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The Saga of the EMU Hurons

The Saga of the EMU Hurons image The Saga of the EMU Hurons image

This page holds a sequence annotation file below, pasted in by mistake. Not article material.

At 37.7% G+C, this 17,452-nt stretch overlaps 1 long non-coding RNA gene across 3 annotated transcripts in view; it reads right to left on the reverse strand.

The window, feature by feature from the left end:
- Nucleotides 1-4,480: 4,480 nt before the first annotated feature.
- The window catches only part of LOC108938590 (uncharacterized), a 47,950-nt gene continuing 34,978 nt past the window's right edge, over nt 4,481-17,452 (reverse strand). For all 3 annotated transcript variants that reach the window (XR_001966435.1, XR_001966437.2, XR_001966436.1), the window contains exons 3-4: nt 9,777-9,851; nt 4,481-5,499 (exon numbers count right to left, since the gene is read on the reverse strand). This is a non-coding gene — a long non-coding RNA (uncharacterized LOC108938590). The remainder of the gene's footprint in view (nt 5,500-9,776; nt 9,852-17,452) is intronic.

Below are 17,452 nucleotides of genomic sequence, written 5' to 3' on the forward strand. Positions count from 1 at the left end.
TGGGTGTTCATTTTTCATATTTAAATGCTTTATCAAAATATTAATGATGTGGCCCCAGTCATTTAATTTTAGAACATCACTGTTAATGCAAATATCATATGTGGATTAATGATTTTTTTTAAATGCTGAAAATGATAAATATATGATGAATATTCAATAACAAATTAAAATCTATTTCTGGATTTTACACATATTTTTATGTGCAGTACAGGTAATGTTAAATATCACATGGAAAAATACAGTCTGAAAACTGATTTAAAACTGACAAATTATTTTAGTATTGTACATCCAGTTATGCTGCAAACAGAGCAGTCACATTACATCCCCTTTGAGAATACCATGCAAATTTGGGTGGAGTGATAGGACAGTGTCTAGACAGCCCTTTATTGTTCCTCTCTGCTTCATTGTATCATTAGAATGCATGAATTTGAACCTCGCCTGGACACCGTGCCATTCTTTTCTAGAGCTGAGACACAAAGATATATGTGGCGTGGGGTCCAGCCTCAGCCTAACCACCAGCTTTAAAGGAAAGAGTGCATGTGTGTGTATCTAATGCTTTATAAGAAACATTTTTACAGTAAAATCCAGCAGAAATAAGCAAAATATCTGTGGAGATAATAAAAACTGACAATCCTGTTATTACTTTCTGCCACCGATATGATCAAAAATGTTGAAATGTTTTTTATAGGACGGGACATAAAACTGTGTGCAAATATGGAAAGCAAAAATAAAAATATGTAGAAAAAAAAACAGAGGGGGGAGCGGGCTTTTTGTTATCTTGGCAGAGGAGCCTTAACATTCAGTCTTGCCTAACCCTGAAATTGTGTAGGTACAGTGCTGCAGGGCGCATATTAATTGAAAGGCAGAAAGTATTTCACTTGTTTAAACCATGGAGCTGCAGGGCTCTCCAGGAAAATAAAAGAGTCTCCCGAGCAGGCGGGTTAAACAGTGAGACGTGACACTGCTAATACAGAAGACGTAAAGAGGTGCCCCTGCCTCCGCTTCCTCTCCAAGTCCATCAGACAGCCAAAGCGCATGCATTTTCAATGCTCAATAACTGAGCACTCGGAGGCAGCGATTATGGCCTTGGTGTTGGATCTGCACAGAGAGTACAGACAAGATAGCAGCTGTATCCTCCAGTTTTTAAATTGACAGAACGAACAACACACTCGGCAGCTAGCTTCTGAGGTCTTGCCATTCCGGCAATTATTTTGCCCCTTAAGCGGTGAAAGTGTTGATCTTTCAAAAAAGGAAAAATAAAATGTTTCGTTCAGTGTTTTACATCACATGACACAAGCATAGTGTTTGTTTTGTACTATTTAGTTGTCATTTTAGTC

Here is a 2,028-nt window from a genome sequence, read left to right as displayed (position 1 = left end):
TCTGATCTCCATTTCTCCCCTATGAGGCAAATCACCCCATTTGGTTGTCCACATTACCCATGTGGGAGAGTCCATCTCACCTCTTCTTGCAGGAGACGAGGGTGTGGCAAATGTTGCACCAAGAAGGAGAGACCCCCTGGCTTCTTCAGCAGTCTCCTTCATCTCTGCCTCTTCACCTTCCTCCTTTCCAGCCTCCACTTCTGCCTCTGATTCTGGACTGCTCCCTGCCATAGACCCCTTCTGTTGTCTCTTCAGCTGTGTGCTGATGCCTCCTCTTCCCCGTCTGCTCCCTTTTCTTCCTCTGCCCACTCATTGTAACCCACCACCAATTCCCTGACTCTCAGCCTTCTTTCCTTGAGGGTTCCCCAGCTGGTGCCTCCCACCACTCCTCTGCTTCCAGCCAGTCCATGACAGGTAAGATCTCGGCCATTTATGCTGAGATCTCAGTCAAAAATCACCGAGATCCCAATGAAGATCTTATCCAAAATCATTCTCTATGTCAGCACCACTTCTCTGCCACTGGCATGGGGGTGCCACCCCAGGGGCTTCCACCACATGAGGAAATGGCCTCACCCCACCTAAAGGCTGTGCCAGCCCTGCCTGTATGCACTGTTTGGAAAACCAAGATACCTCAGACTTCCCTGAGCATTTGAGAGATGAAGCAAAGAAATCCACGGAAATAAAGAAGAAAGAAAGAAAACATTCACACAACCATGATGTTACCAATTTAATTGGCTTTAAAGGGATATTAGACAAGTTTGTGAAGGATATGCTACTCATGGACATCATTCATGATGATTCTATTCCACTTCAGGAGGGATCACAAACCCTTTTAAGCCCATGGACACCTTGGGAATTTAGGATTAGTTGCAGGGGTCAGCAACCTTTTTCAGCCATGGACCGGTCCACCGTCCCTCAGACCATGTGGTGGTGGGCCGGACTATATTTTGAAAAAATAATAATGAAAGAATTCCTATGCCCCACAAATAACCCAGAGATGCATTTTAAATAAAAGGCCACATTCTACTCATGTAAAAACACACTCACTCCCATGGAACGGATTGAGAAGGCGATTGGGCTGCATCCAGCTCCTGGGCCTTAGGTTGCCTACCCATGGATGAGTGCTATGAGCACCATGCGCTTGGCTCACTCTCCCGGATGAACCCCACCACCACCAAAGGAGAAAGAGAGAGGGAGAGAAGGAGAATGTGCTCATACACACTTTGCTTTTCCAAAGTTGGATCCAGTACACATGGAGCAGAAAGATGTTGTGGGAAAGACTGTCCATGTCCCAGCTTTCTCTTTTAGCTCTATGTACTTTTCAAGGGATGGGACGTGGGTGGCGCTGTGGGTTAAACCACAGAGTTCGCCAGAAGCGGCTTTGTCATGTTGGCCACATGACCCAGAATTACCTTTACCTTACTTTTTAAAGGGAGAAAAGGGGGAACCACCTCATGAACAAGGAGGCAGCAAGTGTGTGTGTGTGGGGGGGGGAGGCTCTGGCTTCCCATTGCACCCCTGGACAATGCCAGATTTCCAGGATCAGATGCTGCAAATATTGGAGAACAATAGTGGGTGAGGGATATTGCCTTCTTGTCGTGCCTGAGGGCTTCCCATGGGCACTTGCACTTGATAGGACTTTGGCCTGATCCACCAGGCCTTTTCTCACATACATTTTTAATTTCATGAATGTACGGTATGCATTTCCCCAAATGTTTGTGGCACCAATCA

Jack Minzey
Rights Held By
Ypsilanti Historical Society
OCR Text